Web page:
Sumit Singhal loves modern architecture. He comes from a family of builders who have built more than 20 projects in the last ten years near Delhi in India. He has recently started writing about the architectural projects that catch his imagination.
Casa Moscova in Milan, Italy by Studio GUM
October 2nd, 2016 by Sumit Singhal
Article source: Studio GUM
The Moscova house is a volume with rectangular plan, placed on the fifth and top floor of a nineteenth century building, situated in a street corridor connecting the ‘garden’ of the city of Milan, the Sempione Park, to “Chinatown”, whose pronunciation perfectly alludes today to that cosmopolitan quality of big and small cities. The longitudinal development of the plan measures 5×20 m: the elongated west side adjoins to a symmetrical apartment, presenting thus no openings, while towards east wide roof openings offer a broad view onto the skyline of Porta Garibaldi. The structure is of masonry and the thick partition walls of pressed bricks of which it consists divide the space in four communicating areas, connected towards west by a series of aligned openings that offer a full visual lengthwise from one end to the other. On top of the one sided pitched wooden roof, a row of skylights delivers a significant amount of light towards the ‘blind’ side of the house.
The client is a young couple with two children who decides to return to live in Italy after many years abroad. The request consists of three bedrooms, two bathrooms, a laundry room, a living room with adjoining kitchen, a reading area and a study for the children.
The program foresees to keep and emphasize the longitudinal axis as the funtional and distributive solution to the project. The addition of a mezzanine on top of the axis strengthens the program and, together with a staircase system (one for each room), allows a fluid circulation: from each room it is possible to reach any part of the house, on both levels. A system of sliding doors designed to measure allows to separate, if required, individual areas thus allowing the desired degree of privacy.
The ‘telescope’ organization of ancient palaces, with their sequences of rooms, allined doors and circular connection of all areas is here reintrerpreted and rotated on the vertical plane.
The longitudinal axis acts moreover as an ‘equipped corridor’ hosting a system of wardrobes, the kitchen overlooking the living area, walk-in closets and the cabinets/desks on the upper level. In the living area a large bookcase, partially usable as desk, is an original piece of the designer Pietro Russo: the pantograph-like bookcase ‘Romboidale’ made of iron wood and brass, which he specially adapted to fulfill here the new, yet dual, function of equipped parapet. The collaboration with Pietro has been an occasion for exchange and dialogue on solutions, a fundamental aspect of a project that we like to call one of craftsmanship.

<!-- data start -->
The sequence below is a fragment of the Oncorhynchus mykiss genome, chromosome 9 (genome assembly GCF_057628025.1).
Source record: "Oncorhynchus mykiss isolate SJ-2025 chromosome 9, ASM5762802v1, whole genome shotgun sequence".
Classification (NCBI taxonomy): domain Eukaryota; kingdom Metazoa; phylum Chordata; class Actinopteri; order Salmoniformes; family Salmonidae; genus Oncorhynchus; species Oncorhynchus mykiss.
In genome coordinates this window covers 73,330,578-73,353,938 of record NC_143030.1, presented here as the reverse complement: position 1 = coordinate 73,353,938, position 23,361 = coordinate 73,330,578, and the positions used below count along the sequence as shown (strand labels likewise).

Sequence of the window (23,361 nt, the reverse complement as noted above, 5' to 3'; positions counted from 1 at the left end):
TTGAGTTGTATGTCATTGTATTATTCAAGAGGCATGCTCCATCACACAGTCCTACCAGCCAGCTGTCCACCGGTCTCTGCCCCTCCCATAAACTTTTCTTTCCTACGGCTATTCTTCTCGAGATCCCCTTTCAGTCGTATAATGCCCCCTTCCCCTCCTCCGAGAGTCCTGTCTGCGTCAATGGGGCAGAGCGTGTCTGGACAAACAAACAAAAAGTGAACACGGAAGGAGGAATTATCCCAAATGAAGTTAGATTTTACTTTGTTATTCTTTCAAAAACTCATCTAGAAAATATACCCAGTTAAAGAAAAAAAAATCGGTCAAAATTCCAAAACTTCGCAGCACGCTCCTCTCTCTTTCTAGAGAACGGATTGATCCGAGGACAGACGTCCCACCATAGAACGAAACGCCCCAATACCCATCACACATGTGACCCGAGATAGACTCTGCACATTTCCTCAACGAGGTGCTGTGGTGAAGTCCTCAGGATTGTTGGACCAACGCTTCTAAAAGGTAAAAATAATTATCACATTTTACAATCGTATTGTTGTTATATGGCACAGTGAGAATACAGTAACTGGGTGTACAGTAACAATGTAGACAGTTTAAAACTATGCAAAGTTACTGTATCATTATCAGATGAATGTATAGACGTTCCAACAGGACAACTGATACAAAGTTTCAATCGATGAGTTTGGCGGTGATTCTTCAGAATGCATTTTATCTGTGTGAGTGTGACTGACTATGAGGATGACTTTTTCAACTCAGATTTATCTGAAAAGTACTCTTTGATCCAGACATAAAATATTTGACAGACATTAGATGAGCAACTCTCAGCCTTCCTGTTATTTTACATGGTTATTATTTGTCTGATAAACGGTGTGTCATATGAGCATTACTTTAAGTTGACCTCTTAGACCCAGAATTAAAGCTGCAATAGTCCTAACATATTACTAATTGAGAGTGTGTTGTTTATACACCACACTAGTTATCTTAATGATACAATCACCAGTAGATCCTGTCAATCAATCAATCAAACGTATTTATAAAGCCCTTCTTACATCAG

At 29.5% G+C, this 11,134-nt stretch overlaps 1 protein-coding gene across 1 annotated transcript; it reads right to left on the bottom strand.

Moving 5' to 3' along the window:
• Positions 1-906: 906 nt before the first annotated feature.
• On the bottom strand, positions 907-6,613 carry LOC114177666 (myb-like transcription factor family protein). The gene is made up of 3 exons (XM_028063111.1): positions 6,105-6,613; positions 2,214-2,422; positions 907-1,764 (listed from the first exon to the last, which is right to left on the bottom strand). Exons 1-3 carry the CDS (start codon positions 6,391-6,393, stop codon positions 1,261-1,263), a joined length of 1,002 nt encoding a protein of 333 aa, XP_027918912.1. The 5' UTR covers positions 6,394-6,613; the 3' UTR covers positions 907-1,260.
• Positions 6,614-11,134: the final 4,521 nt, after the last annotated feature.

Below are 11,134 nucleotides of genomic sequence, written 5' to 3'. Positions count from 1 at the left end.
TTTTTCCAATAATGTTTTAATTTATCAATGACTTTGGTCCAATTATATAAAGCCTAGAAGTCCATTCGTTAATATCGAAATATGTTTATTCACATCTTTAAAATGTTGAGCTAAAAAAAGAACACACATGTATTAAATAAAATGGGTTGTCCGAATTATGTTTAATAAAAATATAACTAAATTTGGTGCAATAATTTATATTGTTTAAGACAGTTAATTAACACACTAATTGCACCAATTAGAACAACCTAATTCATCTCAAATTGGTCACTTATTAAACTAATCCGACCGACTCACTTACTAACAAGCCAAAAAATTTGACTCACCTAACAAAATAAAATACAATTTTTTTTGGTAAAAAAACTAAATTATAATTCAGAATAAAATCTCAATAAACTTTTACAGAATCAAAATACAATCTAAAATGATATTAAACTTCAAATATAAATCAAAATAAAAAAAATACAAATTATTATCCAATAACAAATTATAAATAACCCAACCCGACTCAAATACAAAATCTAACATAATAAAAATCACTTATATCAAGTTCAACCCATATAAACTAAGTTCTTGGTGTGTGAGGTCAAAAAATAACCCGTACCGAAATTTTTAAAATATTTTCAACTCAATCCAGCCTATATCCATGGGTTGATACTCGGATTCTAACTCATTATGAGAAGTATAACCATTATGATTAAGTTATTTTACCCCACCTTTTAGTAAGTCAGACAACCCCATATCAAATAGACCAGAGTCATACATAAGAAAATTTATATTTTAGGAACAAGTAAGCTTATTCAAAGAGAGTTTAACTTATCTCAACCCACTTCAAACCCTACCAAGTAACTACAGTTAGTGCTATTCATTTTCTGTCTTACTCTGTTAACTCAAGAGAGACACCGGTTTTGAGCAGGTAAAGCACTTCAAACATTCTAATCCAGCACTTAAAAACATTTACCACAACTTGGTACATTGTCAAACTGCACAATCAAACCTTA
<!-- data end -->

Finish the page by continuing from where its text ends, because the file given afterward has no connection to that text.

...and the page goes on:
The choice of finishing materials accentuates once again the longitudinal axis: ceramic tiles of hexagonal shape, more durable and better suited for uses as kitchen, bathroom and laundry, run along the corridor and blend inlay-like with the teak floors of the bedrooms and the living. The teak slats are mounted in line to form wide longitudinal bands. The ceramic tiles covering the bathrooms, of an aquamarine color, present on the surface diamond-shaped reliefs which, in their simplicity, confer a vibrant light to the walls. Almost all the furniture of the house, including kitchen, closets, bathrooms fittings, is designed to measure, as well as doors and handles. The cabinets of the equipped corridor and the kitchen are made of teak, the edge of which is visible from the front, while the shutters are covered in formica. The handles, designed and made to measure, are realized in galvanized steel, cut, folded and painted. The kitchen overlooks the living area and features a folding teak shelf that reveals internally the fires and the sink. The interior of the shelf is covered in formica of the same blue of the cabinets. In order to free up all the space within the rooms, closets and drawers have also been designed to measure and placed near the lowest points of the ceiling.
The design of the mezzanine combines the structural aspect with the purely compositive one. A perimetral ring constituted by a HEB iron beam is the bearing structure which carries, as secundary elemets, pre-drilled metal brackets. To these individual walkable panels are bolted, consisting of a structural frame onto which the three millimeters thick microperforated sheets are superimposed. The assembly sequence of the panels overall responds to a rhomboidal geometry. Natural light coming from the skylights can thus reach the lower level as, similarly, underlying artificial light delivers back to the upper level the geometries of the mezzanine.
In the childrend bedrooms, in order to ensure an adequate acoustic insulation, polycarbonate printed panels are applied on top of the metal sheets. The lighting of the corridor below runs lengthwise through an electrified track positioned within the HEB beam on the opposite side of the wardrobes. The are three staircases connecting to the mezzanine: one in the living and two in the bedrooms; for the last room, because of the two sided pitched roof and the reduced height, a pole was designed as a playful vertical connection. The design of the stairs is inspired by the pantograph ones, as intended originally. According to different environments the tread material changes: microperforated metal sheets in the living to ensure maximum transparency and oak wood in the bedrooms, more comfortable material.
Contact Studio GUM